Posts Tagged ‘Aardman Animations’


A weekly feature from from! The Crouse Review is a quick, hot take on the weekend’s biggest movies! This week Richard looks at “Black Panther,” “Early Man” and the new documentary “Poop Talk.”

Watch the whole thing HERE!


Richard and CP24 anchor Nathan Downer have a look at the weekend’s new movies including the latest from Marvel, “Black Panther,” the stop-motion kid’s flick “Early Man” and the number 2 movie of the week, “Poop Talk.”

Watch the whole thing HERE!


Richard sits in with CTV NewsChannel anchor Marcia MacMillan  to have a look at the weekend’s big releases, the most anticipated superhero movie of the Year, “Black Panther,” the latest from AArdman Animation, “Early Man” and the “crappy” new documentary, “Poop Talk.”

Watch the whole thing HERE!

EARLY MAN: 3 STARS. “part Flintstones, part kiddie ‘Quest for Fire.’”

The stop-motion geniuses at Aardman Animation are the kings of the underdog. They’ve given us stories of chickens rebelling against farm owners, a sheep who takes charge and leads the flock to safety and hapless adventurer Wallace. In their latest, “Early Man,” there’s a Bronze Age twist to the small fry tale.

A prologue informs us that humans survived the meteorite that wiped out the dinosaurs. (Remember, this is all humour, not history.) What good could come out of that life-changing catastrophe? The invention of football. Using stones for goalposts, the prehistoric humans starting kicking the meteorite around to create the game that would become the world’s most popular sport.

Cut to a few ages later, near Manchester, around lunchtime. A Stone Age clan, including a spunky caveman named Dug (voice of Eddie Redmayne) and his sidekick Hognob (Nick Park), find themselves rocked by a new era. Bronze Age villain Lord Nooth (Tom Hiddleston with an exaggerated French accent) has plans to invade Dug and Co.’s comfortable life, seizing their land to turn it into a mine. “The age of stone is over!” he says. “Long live the age of bronze!” It’s up to Dug and his people to protect the interest of the tribe against the more sophisticated enemy, but how? By challenging Nooth’s best football team, Real Bronzio, to a match, that’s how.

“Early Man” is a romp about football, survival and teamwork. It also features some of the best (read worst) Premier League puns. “They’re playing well, early man… United,” usually delivered by characters speak English and crack wise like British music hall comedians. It’s silly stuff, part Flintstones, part kiddie “Quest for Fire,” and while it does contain quite a few laughs it doesn’t have the same anarchic spirit of earlier Aardman films. It’s entertaining, good-natured and I think kids will like it—especially the T-Rex sized duck who is both a menace and a help to the Brutes—but it feels like middleweight Aardman.


FlushedAwayWallpaper1024For the first time ever Aardman Animations, who gave us Wallace and Gromit and Chicken Run, have put their clay figures into storage and taken a step into the 21st century, making a film that looks a great deal like one of their homemade stop-motion extravaganzas, but is actually computer animated. Flushed Away, the story of an upper class pet mouse flushed down the loo by a bullying rat, features great animation, an all star British voice cast and something that all kids love—toilet humor.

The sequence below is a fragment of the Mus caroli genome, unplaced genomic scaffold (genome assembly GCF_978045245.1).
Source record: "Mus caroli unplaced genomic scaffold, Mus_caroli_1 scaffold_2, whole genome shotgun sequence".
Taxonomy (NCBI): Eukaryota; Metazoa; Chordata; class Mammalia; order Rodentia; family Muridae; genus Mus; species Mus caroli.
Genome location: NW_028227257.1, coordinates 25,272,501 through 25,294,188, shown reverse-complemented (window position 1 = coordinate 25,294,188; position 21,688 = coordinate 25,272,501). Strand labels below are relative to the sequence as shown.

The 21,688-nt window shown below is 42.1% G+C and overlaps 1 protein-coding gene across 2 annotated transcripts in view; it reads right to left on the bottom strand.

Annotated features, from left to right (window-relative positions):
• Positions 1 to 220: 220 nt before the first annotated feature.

For the “No Clay! No Way!” purists out there it should be noted that the good folks at Aardman chose to go with computer animation for Flushed Away because of the number of scenes involving water, which is nearly impossible to portray convincingly in stop motion. To lend a handmade patina to the film they used software that reproduces the ‘imperfections’ found in claymation like thumb prints and dropped frames.

Flushed Away does not take place in the under water world of Finding Nemo or SpongeBob. No, most of this movie happens in the London sewer, a dark and dank Ratropolis occupied by rodent citizens who are threatened with extinction by a Toad  King (Ian McKellen) who resembles a froggy Jabba the Hutt and his scheming rat henchmen. Dropped into this locality is Roddy St. James (Hugh Jackman), a snobby pet mouse from the Royal neighborhood of Kensington, who is used to the finer things in life.

Despite the best efforts of the evil Toad and his French Amphibian Ninjas to do Roddy in, he manages, with the help of an enterprising scavenger named Rita (Kate Winslet) to uncover the Toad’s nefarious plot to destroy Ratropolis and discovers that home is where the heart is, not just where all your stuff is. It’s sort of a rodent Upstairs Downstairs with Hollywood action.

Flushed Away lacks some of the cheerful charm of good old Wallace and Gromit, but what it lacks in charm it makes up for in sheer inventiveness in its action-packed story. It swirls along at quite a clip, effortlessly mixing literate verbal and visual jokes—we glimpse a cockroach reading Kafka’s Metamorphosis—with potty humor that’ll appeal to the kids. Dig a little deeper and you’ll find themes of urban loneliness, the reciprocated condescension between Brits and the French and the class system that still exists in Britain.

Worth the price of admission alone is the hilarious Greek Chorus of slugs who provide musical accompaniment for many of the scenes.